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Friends’ bad manners go beyond the table

Friends’ bad manners go beyond the table

Annie Lane

Annie Lane

Dear Annie: I recently dined out with three friends. The restaurant was very busy, and we waited for nearly two hours for our food. We were drinking and enjoying a band, so it wasn’t that bad.

I went to the restroom and was literally gone for three minutes. When I came back, the food had been served except for mine. My place-setting was empty. My three friends were chowing down and told me the server couldn’t remember what I ordered.

And I was like: “What does that mean? Does that mean my dinner order was not placed? What is the server doing about it?” And they shrugged. I looked around for the server and didn’t see anybody.

The restaurant was extremely crowded and busy, and there were no servers in sight. I didn’t know how long it would be until I would see wait staff and was annoyed and a little panicked that I might have to wait two hours for dinner all over again.

I got up and walked around the restaurant until I found someone to help. Turns out that my food was waiting for me in the kitchen all along, and it was brought to me. I was annoyed that my friends made no attempt to solve the issue in my absence but happily ate their own dinners.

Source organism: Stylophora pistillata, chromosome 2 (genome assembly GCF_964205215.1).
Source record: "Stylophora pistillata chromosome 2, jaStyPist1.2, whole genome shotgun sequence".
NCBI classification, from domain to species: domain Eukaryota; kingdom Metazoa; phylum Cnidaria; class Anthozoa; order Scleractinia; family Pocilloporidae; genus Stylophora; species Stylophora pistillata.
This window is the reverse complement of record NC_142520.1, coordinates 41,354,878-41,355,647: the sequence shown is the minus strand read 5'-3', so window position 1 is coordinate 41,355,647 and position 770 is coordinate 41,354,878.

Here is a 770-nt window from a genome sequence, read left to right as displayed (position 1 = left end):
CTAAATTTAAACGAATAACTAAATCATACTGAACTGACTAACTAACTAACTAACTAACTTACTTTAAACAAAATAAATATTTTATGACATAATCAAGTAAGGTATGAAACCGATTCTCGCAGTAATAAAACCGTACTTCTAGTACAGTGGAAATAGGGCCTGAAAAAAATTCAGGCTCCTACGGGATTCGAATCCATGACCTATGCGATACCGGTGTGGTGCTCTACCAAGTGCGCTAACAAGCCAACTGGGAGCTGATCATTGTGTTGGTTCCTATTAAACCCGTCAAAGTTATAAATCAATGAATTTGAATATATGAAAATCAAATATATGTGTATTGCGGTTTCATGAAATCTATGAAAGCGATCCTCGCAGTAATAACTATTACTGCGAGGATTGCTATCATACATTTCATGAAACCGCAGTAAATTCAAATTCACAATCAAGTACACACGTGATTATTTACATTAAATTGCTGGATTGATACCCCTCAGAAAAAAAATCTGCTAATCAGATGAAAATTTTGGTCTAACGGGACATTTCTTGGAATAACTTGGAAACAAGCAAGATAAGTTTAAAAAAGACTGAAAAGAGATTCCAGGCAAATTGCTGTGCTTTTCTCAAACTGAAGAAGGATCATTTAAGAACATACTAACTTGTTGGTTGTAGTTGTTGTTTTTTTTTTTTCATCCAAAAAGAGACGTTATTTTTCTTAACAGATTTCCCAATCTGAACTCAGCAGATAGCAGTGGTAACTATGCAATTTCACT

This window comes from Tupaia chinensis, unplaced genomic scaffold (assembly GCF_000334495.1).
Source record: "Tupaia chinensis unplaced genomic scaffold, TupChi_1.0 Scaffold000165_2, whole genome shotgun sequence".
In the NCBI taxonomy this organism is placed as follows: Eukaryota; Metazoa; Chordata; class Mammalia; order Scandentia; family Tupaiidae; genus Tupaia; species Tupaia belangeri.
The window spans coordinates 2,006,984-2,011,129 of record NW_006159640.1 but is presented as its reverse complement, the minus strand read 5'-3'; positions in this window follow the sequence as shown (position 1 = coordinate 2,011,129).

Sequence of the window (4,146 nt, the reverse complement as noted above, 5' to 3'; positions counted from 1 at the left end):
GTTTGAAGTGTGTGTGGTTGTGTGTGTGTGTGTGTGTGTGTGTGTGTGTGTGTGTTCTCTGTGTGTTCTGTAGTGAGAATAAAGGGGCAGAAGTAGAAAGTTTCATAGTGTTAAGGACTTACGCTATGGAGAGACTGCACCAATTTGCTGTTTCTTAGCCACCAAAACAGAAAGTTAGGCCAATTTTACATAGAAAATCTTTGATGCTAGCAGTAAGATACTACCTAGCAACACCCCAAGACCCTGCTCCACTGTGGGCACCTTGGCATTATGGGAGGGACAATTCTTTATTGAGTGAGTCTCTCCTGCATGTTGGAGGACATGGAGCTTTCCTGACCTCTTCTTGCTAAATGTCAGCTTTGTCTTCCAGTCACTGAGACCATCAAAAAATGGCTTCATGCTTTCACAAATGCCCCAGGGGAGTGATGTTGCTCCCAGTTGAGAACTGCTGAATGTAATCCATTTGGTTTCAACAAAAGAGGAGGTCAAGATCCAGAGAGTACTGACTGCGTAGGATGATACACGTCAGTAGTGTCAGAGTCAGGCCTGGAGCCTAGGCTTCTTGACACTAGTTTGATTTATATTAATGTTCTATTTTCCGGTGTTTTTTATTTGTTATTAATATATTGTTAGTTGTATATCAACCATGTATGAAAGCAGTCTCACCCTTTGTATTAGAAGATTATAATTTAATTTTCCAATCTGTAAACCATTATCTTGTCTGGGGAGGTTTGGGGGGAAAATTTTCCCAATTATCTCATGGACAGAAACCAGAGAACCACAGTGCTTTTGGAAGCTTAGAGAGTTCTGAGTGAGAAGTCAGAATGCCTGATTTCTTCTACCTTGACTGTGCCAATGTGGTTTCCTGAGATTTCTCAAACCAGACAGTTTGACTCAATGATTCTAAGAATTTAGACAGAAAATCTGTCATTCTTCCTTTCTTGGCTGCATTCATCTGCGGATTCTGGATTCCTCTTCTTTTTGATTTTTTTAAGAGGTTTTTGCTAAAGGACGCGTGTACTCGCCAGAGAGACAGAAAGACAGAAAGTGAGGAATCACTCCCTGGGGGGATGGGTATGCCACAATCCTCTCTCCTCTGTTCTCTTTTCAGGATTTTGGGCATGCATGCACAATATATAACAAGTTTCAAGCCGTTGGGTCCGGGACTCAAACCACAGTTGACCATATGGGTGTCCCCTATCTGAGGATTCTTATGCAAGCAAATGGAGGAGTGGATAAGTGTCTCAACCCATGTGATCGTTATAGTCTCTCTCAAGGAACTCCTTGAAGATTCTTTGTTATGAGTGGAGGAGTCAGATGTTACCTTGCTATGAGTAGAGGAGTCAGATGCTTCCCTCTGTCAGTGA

One of them could have texted me or come to the restroom to say that food was being served. I definitely would have done this for any of them. All they did was eat their meals, which is bad table manners anyway, and let me fend for myself.

I was visibly annoyed for several minutes after, but I got over it and didn’t allow the incident to ruin the night. I think one of my friends is now mad at me because I was upset about the situation. And now that makes me mad all over again because this is a friend of mine who, in the past, has actually put our wine glasses side by side to make sure I didn’t have more than she did.

So, how does she deny me the right to have been angry that I had bad service? I feel they should have tried to help while the server was available. Again, I was gone for all of three minutes. I think I made her feel guilty for not helping, and that’s why’s she’s mad. Thoughts?

— Hungry in NJ

Dear Hungry in NJ: No one is perfect. You get annoyed with your friend about her pettiness with the wine glass, and she gets annoyed with you about being annoyed that your food might not have been ordered.

It sounds like your friends were thinking more about themselves than about you. That can happen, and in the end, it is your choice to either accept their faults and try to focus on the good of your friends, or to relive your anger at one dinner. You would be a lot happier if you let it go.

Annie Lane, a graduate of New York Law School and New York University, writes this column for Creators Syndicate. Email questions to

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